The letter additionally shared a list that the Department of Education created that combined resources from across the Federal government for parents and families of military-connected children with disabilities. The list includes several resources, such as the 2023 IDEA general supervision guidance, OSEP’s 2022 letter on education for highly mobile children, and guides from organizations such as the Military Child Education Coalition. The letter stated that this list offers a “clear explanation of the procedures every military-connected family with a child who is eligible for or receiving IDEA services should expect from the education system when they move from one jurisdiction to another.”

Finally, the letter noted that for military-connected children with disabilities, transitions are inevitable. Still, with the help of Expect, Engage, and Empower: Successful Transitions for All!, OSEP can provide resources for families facing the transition to adulthood.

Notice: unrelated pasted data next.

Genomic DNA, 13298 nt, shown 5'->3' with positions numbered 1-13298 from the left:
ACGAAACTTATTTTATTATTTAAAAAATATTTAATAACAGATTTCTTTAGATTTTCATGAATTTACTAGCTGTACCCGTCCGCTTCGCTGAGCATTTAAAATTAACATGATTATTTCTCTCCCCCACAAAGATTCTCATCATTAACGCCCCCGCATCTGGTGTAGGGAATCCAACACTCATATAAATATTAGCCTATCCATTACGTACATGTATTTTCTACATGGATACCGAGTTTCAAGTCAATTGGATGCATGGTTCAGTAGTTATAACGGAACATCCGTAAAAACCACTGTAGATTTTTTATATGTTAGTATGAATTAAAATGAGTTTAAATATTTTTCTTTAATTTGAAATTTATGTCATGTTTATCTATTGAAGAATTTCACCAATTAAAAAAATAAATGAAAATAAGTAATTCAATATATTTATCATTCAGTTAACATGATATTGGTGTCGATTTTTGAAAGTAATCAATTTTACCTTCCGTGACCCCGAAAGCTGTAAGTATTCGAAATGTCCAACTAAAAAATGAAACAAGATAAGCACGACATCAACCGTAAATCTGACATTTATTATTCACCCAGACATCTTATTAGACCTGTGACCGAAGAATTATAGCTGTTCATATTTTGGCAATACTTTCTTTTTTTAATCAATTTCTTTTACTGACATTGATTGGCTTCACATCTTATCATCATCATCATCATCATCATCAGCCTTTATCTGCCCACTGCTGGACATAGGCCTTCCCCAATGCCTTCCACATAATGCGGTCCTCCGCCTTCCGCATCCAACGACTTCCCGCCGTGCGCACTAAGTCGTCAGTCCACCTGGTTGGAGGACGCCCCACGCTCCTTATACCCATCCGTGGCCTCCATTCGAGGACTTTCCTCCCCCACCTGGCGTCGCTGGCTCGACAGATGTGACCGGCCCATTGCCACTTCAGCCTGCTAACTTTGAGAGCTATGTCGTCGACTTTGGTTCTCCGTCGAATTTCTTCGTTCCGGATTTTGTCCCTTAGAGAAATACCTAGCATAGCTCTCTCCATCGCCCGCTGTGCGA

Virtual Meetings and Hearings Get Another Consideration

Virtual Meetings and Hearings Get Another Consideration